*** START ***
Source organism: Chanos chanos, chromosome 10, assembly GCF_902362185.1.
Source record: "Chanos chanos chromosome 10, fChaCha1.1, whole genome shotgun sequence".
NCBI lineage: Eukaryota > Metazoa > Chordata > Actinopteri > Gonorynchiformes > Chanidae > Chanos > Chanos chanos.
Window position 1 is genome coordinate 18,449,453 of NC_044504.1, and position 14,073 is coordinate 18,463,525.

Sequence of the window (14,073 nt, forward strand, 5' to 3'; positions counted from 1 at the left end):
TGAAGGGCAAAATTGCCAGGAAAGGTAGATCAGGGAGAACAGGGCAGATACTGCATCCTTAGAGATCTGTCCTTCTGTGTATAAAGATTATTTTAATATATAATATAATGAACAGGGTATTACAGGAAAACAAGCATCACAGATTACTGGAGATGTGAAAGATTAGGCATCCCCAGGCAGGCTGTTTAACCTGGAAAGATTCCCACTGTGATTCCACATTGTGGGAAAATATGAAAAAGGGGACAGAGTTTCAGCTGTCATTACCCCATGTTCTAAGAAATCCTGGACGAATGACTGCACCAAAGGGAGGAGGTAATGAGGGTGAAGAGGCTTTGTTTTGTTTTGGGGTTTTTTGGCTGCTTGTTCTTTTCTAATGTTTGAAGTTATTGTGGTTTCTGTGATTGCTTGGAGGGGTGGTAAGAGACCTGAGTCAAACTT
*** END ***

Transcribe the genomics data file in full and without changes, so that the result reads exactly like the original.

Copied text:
Source organism: Chanos chanos, chromosome 10, assembly GCF_902362185.1.
Source record: "Chanos chanos chromosome 10, fChaCha1.1, whole genome shotgun sequence".
NCBI lineage: Eukaryota > Metazoa > Chordata > Actinopteri > Gonorynchiformes > Chanidae > Chanos > Chanos chanos.
Window position 1 is genome coordinate 18,449,453 of NC_044504.1, and position 14,073 is coordinate 18,463,525.

Sequence of the window (14,073 nt, forward strand, 5' to 3'; positions counted from 1 at the left end):
TGAAGGGCAAAATTGCCAGGAAAGGTAGATCAGGGAGAACAGGGCAGATACTGCATCCTTAGAGATCTGTCCTTCTGTGTATAAAGATTATTTTAATATATAATATAATGAACAGGGTATTACAGGAAAACAAGCATCACAGATTACTGGAGATGTGAAAGATTAGGCATCCCCAGGCAGGCTGTTTAACCTGGAAAGATTCCCACTGTGATTCCACATTGTGGGAAAATATGAAAAAGGGGACAGAGTTTCAGCTGTCATTACCCCATGTTCTAAGAAATCCTGGACGAATGACTGCACCAAAGGGAGGAGGTAATGAGGGTGAAGAGGCTTTGTTTTGTTTTGGGGTTTTTTGGCTGCTTGTTCTTTTCTAATGTTTGAAGTTATTGTGGTTTCTGTGATTGCTTGGAGGGGTGGTAAGAGACCTGAGTCAAACTT